Exploring the Development of Australian General Practice Nursing: Where We Have Come from and Where to from Here?
Halcomb, Elizabeth J., Davidson, Patricia M., Patterson, Elizabeth, Contemporary Nurse : a Journal for the Australian Nursing Profession
Despite the pivotal roles played by general practice nurses in health care delivery in the United Kingdom (UK) and New Zealand (NZ), the role of Australian practice nurses is much less apparent in the health care system (Halcomb & Davidson 2006). Whilst professional nursing organisations, such as the Royal College of Nursing, Australia (RCNA) and the Australian Practice Nurses Association (APNA) have demonstrated leadership in professional development, practice nurses are still not well represented within local Divisions of General Practice (Kalucy, Hann & Whaites 2004), or in discussions of general practice issues (National Expert Committee on Standards for General Practices 2005). Given the current critical stage of role development, it is important that Australian practice nurses have a clear understanding of the development of their specialty and are also able to identify strategic future directions.
A significant body of exploratory and descriptive research has been published by Australian authors to date reporting on practice nurse demographics, characteristics and consumer perceptions (Appleby et al. 1999; Armstrong 2001; Australian Divisions of General Practice Ltd 2001; Bonawit & Watson 1996; Cheek et al. 2002; Halcomb et al. 2007b; Halcomb & Davidson 2006; Le Sueur & Barnard 1993; Linn 1969; Lockwood & Maguire 2000; Patterson 2000, 2003; Patterson, Del Mar & Najman 1999a,b,2000; Patterson & McMurray 2003; Vincent, Hogan & Sweeney 2001 ; Watts et al. 2004; Whitecross 2000; Whitecross 1999; Willis, Condon & Litt 1998, 2000a,b).This literature has previously been extensively reviewed and critically analysed (Halcomb et al. 2004, 2005, 2006). Whilst such literature provides significant evidence of the professional development trajectory of the specialty many of these papers report findings from the period immediately before health system changes began to fuel rapid development of the specialty. Further, the published literature is often the domain of academic researchers and does not always reflect the attitudes, values and beliefs of practicing clinicians. In addition to the delay to publication experienced in many scientific journals, many conference proceedings are often not translated to peer-reviewed publications. As is the case in many specialty areas, papers presented at conferences, both as podium presentations and posters, often fail to progress to publication for a range of reasons including resource constraints, author experience, time and the perceived value of publication (Hopewell & Clarke 2001). In spite of these limitations, the contents of conferences, particularly free papers and poster presentations, reflect the contemporaneous issues facing clinicians and researchers (Pellecchia 1999). Analysis of this discourse and content is important in identifying contemporary trends and directions. We have previously described the content of the first two Australian General Practice Nurse conferences (2003 and 2004)(Halcomb et al. 2006). This process has been useful in documenting trends in a period of accelerated growth and development of the specialty. This paper aims to document the progress of role and issue development through a content analysis of the proceedings of the four Australian General Practice Nurse conferences held to date (2003-2006).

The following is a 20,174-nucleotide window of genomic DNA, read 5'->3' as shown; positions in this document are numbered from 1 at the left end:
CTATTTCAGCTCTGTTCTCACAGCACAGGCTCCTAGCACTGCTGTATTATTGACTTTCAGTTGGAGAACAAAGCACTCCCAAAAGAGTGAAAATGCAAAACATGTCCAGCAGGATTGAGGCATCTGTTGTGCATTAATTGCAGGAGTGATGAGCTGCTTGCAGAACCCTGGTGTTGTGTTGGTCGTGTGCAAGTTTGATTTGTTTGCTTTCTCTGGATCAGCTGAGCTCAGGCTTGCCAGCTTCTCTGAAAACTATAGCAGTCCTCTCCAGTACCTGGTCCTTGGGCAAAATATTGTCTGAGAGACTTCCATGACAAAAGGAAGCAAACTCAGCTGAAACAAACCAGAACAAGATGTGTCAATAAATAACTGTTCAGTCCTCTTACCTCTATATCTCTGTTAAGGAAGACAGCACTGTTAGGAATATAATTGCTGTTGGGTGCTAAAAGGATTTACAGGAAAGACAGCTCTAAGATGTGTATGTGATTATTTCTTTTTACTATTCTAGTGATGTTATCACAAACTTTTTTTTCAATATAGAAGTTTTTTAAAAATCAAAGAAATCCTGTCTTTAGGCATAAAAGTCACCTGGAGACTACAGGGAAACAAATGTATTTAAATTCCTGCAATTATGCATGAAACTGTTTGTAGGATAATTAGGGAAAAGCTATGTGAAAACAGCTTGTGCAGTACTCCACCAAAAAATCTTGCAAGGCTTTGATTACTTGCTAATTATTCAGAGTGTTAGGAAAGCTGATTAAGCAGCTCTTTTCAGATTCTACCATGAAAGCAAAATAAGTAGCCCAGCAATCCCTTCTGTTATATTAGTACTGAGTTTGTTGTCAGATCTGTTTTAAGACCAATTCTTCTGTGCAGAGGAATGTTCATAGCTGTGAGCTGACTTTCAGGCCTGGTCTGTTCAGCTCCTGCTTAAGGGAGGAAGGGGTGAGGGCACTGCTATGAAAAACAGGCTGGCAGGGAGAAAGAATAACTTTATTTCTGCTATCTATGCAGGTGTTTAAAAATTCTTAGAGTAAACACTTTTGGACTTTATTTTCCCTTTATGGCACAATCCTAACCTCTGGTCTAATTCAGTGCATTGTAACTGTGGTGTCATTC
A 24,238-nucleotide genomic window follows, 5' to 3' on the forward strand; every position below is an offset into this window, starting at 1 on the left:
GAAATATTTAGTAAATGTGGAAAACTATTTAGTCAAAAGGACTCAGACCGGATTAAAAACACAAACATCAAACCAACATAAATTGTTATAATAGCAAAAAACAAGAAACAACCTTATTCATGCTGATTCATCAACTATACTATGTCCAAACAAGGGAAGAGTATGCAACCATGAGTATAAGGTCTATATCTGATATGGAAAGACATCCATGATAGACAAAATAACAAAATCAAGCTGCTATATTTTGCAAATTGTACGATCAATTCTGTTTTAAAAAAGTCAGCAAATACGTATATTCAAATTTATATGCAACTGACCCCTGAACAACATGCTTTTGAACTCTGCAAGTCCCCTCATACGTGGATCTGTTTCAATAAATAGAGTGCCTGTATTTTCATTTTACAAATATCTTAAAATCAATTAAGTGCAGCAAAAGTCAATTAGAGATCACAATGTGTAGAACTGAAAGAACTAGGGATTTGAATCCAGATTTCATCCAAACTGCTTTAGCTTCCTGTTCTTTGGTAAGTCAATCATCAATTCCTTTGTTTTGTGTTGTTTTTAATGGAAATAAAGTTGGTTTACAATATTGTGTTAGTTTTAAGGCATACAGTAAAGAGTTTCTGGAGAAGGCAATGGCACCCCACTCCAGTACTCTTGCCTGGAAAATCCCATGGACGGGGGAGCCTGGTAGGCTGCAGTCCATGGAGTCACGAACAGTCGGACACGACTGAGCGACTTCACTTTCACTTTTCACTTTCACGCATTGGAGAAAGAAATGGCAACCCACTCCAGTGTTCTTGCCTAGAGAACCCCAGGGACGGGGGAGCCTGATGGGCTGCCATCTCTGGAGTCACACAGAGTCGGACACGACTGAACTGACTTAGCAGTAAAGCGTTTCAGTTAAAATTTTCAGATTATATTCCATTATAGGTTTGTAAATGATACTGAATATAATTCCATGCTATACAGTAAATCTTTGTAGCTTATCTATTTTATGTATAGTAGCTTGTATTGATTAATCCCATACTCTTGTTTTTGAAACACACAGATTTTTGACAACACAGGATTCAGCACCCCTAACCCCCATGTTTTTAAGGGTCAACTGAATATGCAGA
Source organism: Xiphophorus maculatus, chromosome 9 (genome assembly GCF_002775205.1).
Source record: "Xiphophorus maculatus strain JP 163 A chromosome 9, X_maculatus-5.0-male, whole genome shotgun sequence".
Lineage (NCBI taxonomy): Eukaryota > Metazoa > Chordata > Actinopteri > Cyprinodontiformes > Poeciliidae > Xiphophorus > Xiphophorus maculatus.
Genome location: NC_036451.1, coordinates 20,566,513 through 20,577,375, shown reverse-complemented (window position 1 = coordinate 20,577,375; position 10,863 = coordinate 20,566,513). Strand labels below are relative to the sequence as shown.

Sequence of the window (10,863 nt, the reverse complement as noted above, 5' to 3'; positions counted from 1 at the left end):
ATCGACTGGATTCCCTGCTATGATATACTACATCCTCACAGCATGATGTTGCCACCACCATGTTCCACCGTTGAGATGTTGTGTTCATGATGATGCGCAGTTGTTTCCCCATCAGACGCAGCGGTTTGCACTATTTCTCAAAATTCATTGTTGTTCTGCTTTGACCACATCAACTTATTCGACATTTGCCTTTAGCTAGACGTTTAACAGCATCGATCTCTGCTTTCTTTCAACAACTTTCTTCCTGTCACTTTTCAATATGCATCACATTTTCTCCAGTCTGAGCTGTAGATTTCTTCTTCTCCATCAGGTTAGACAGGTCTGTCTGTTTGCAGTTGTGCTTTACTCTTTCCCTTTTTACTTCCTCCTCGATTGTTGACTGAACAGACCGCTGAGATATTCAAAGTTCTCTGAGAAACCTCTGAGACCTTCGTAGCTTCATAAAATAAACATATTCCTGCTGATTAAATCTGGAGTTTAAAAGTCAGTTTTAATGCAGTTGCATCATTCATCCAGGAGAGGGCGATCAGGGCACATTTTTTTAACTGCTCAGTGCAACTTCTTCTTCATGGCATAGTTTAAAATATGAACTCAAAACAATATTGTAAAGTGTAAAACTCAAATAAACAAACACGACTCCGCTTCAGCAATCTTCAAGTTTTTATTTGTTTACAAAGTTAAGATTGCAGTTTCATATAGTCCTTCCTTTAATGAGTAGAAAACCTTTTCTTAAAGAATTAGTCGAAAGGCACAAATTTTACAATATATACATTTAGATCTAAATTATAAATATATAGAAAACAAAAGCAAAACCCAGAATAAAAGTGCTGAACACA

The Royal College of Nursing Australia (RCNA) is a peak professional body for Australian nurses, including special interest groups (Royal College of Nursing Australia 2007). Since 2003, the RCNA has conducted four annual National General Practice Nurse conferences. In addition to the authors attending these events and collecting field notes, the final conference proceedings were critically analysed using content analysis techniques. This process was conducted by the primary author (EJH) and then verified by a second author (PMD or EP) to enhance the validity and reliability of the analysis. …